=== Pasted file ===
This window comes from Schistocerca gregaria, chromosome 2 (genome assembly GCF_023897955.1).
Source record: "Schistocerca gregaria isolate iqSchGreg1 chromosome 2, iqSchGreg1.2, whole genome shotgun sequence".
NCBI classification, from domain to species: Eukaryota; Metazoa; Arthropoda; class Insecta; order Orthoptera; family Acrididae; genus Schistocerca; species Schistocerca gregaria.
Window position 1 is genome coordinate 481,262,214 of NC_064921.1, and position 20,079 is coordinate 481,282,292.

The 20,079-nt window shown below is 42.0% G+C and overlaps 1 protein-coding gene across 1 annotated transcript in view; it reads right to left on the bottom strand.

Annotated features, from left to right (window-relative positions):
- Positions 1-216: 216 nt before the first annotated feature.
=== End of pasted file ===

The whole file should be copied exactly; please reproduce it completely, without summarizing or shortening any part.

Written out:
This window comes from Schistocerca gregaria, chromosome 2 (genome assembly GCF_023897955.1).
Source record: "Schistocerca gregaria isolate iqSchGreg1 chromosome 2, iqSchGreg1.2, whole genome shotgun sequence".
NCBI classification, from domain to species: Eukaryota; Metazoa; Arthropoda; class Insecta; order Orthoptera; family Acrididae; genus Schistocerca; species Schistocerca gregaria.
Window position 1 is genome coordinate 481,262,214 of NC_064921.1, and position 20,079 is coordinate 481,282,292.

The 20,079-nt window shown below is 42.0% G+C and overlaps 1 protein-coding gene across 1 annotated transcript in view; it reads right to left on the bottom strand.

Annotated features, from left to right (window-relative positions):
- Positions 1-216: 216 nt before the first annotated feature.